I don’t know how many of you sew, but there’s a lot of pressing involved. Getting the seams nice and crisp gives you a great result. I find that to be true whether I’m quilting or making pillowcases or any other project. Since sewing is one of my favorite therapies (along with gardening and reading), I sew almost daily in the wintertime, and I really don’t want to keep a full-size ironing board set up in my workshop all the time.
Enter the ironing surface. The ironing surface small, completely flat, very very slightly padded surface that you can iron on. My new one is only about 17″ x 25″ which is just the right size for me to press almost anything I’d need to and leave room on my console for other things like my made over radio cabinet and my lamp. I am certainly not the first person to create such a thing, there are tutorials all over the Internet. But I added a little twist of elevating mine off the cabinet top with “legs” and I thought you’d like to see how I did it. Read on for all the details!
First you need a scrap piece of wood. I recommend plywood if you can get it because it’s dimensionally stable and wont warp, twist, cup etc., even though I’m going to be getting it hot and wet on a daily basis. I’ve seen other people use other things like regular wood or MDF, I just prefer plywood. In my case, I happened to have an old cabinet door that was made of plywood that I cut down to size (gotta love free).
I chose to make my surface 17″ by 25″. The 17″ dimension was because it’s a few inches smaller than my console top, because I wanted it to fit nicely on there and not stick out or slip off the edges if it moved around. The 25″ is just because that’s how long the cabinet door was, but it turned out to be the perfect size.
The next thing you need is some padding. I used two layers of 100% cotton batting I had on hand. I did two layers because 100% cotton batting is really thin and I was worried about it not being padded enough, but in retrospect one would have been fine. I wouldn’t suggest using 100% polyester batting, because you might melt it using your iron at it’s hottest setting (which I always do). You need the batting to be a few inches bigger than your board — enough to wrap around and have enough hanging over to staple.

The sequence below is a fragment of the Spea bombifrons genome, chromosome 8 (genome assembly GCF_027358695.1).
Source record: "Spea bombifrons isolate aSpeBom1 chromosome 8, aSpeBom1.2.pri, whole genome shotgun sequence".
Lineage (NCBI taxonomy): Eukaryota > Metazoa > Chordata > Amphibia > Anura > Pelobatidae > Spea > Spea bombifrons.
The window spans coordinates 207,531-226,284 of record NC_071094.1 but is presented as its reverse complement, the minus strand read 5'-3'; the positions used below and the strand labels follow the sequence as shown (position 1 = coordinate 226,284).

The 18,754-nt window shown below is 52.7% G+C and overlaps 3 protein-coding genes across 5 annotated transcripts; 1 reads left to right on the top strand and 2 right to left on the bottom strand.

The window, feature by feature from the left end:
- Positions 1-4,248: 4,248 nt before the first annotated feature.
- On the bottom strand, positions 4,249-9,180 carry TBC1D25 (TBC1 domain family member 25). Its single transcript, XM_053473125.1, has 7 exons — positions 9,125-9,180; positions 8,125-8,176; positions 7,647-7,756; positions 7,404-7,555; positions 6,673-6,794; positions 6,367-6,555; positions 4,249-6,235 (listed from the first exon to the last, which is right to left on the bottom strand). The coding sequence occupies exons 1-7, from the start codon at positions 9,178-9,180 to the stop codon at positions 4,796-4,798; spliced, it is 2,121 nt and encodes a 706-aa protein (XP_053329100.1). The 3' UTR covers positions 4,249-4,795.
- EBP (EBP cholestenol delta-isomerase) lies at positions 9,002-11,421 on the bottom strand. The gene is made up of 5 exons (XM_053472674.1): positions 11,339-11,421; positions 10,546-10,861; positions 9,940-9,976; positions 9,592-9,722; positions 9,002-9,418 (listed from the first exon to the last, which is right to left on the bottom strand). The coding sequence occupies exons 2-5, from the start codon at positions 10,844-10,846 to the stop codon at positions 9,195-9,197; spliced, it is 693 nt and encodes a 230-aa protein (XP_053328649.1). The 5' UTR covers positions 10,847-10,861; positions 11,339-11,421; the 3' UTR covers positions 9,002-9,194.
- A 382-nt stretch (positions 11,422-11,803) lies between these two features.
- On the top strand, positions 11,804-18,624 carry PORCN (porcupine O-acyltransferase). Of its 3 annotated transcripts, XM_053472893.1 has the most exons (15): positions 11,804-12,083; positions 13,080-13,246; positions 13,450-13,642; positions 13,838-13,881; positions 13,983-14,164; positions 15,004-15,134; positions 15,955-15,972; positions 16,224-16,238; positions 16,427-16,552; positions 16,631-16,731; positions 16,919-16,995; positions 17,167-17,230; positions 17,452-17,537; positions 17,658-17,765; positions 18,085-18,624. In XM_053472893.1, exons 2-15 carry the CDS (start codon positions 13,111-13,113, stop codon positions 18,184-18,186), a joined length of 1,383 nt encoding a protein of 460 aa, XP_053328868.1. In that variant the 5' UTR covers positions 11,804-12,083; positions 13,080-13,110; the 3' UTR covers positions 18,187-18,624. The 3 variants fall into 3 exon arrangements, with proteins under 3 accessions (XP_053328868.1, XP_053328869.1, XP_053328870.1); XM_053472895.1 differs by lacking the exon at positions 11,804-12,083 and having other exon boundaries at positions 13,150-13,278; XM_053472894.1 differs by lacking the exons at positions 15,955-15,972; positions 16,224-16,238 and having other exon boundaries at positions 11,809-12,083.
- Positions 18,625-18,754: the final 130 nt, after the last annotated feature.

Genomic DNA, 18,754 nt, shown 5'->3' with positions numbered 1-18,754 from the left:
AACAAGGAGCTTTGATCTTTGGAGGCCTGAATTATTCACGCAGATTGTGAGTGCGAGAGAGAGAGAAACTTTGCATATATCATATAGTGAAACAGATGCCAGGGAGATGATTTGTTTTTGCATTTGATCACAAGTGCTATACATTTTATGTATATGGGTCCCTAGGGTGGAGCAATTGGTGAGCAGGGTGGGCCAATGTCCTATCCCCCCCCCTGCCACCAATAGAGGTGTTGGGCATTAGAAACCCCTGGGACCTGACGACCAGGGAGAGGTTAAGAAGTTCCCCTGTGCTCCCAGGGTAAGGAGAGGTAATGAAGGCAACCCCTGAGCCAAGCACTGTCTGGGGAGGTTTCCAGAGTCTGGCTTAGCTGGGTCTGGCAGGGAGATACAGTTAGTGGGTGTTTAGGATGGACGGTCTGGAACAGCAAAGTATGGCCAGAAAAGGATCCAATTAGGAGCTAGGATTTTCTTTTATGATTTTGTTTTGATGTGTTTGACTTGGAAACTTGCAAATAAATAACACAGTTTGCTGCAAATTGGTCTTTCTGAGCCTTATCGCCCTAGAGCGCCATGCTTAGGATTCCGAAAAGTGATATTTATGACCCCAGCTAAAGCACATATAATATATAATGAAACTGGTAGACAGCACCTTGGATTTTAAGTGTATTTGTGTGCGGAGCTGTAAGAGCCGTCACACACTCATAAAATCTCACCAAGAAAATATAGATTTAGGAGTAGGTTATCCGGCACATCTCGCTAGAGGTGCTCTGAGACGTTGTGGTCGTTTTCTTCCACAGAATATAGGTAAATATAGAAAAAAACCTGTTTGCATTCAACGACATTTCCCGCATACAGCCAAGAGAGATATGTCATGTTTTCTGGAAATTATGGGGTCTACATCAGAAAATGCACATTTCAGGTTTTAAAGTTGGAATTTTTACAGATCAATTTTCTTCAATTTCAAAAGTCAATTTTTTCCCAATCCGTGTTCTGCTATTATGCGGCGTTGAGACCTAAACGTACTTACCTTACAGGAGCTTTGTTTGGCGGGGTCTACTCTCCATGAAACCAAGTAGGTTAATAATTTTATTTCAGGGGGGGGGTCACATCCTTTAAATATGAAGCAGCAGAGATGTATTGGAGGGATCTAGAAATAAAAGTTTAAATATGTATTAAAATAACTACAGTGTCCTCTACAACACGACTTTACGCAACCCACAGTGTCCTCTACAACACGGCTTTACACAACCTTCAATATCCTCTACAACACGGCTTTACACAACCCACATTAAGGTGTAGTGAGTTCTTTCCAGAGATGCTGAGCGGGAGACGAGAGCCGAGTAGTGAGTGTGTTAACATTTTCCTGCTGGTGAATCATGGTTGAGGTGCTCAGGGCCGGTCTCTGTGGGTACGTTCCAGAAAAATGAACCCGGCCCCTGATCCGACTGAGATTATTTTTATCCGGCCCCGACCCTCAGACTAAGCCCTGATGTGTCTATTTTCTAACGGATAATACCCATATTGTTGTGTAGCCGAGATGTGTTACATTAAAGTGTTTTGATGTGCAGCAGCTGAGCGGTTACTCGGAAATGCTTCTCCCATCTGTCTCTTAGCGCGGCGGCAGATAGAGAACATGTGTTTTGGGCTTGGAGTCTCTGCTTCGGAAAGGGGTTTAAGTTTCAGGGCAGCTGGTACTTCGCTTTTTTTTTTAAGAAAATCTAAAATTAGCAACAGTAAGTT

You also need some muslin or other cotton fabric. I used muslin because I had some laying around. Make the muslin just a bit bigger than the batting. If you lay it all out on the floor like this, you can just eyeball it and not have to measure:
Finally, for the legs, you’re going to want four wooden curtain rod finials. I happened to have some in the garage left over, but you can get them at the big box hardware stores and they are fairly inexpensive.
To position them, measure in about 2″ each way on each corner:
Position the screw that’s on the finial right on your marked spot…
…and then screw it in.
Do that four times total and you’ll have all your “legs” or “feet” attached.
Next you want to staple your batting down. I chose to staple the batting first and then the muslin separately so that I can replace the muslin if it gets grody without having to redo the batting. It also looks neater after you’re done. Just like any kind of fabric project like this, start by stapling the middle of one side…
… then give the batting a gentle but firm pull and staple the middle of the other side. Do the third and fourth sides the same way, then start working your way toward the corners, again, one side then the other, then the third and fourth side, always stretching the batting so it’s nice and tight. (Of course, don’t pull the batting too hard or it will pull apart.)
If any of the staples don’t go all the way in (I have a knack for NOT getting them in), just tap them in with a hammer.
Keep going until you have all the sides done, and the corners still lose, like this:
Next you have to take care of all that batting in the corner.
I start by folding the corner down:
Then fold one side in.
Staple it, and fold the other side in.
Have a friend help you hold it while the staple gun is being reloaded (haha!)
Then staple down that other folded side (or have a friend do it for you while you keep things taut.
Once it’s all stapled down you can cut away all the excess.
It doesn’t have to be perfect, there just needs to be a wee bit of room for the next round of staples. But you also don’t want to cut it too close or the batting will pull out.
So. Now you have a board with feet, and batting stapled to it. It’s time to add the muslin.
You just do exactly the same thing, except go a little further so the muslin covers the staples in the batting and you’re not putting staples on top of staples. First the middles of the sides — don’t forget to pull the fabric tight!
Work your way toward the corners, then fold and staple the corners the same way:
Trim the muslin so it’s neat but not too close to the staples — maybe 1/2″ if you can?
And voila! You have a handy, somewhat portable, completely flat and smooth ironing surface to grace your work table or console.
To keep the muslin from staining toooo quickly, I threw a scrap of cute fabric over it. I’ll make it into a real cover eventually.
What about you? Do you sew? Do you use a regular ironing board or a surface like this one?
Linking to: Redoux Interiors, Katherine’s Corner, French Country Cottage, Common Ground, Fine Craft Guild, Cozy Little House, JenniferRizzo.com, The Shabby Creek Cottage, Crafts a la Mode, Mockingbird Hill Cottage, Tater Tots & Jello, Be Different Act Normal, Classy Clutter, I Heart Nap Time, Sunny Simple Life, Sew Many Ways, Uncommon Designs, The Dedicated House, A Stroll Through Life, Freemotion by the River, Home Stories A to Z, Homemade Ginger